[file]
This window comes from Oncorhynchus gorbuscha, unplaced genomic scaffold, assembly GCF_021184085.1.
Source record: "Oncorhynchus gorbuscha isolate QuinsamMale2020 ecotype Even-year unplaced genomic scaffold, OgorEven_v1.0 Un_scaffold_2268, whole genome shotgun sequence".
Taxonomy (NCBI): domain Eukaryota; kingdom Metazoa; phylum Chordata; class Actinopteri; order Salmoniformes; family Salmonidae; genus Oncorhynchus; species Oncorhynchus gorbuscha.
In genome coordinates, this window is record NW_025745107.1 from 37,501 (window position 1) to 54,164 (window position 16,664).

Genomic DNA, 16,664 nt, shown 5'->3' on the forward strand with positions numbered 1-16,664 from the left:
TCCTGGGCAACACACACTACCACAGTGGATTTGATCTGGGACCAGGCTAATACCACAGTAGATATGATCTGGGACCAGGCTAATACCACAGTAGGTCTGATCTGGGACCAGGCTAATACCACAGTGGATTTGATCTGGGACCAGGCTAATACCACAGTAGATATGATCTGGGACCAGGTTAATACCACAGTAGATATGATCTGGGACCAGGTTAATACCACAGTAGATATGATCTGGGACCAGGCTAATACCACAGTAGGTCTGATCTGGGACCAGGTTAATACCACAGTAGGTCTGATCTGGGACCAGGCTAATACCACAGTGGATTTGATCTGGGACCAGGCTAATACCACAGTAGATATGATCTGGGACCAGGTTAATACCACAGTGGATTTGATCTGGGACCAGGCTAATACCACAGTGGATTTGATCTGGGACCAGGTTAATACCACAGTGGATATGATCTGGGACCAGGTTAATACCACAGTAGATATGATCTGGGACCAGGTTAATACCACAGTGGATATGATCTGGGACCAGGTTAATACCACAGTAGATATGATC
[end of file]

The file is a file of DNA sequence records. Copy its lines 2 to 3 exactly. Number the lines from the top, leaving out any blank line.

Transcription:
Source record: "Oncorhynchus gorbuscha isolate QuinsamMale2020 ecotype Even-year unplaced genomic scaffold, OgorEven_v1.0 Un_scaffold_2268, whole genome shotgun sequence".
Taxonomy (NCBI): domain Eukaryota; kingdom Metazoa; phylum Chordata; class Actinopteri; order Salmoniformes; family Salmonidae; genus Oncorhynchus; species Oncorhynchus gorbuscha.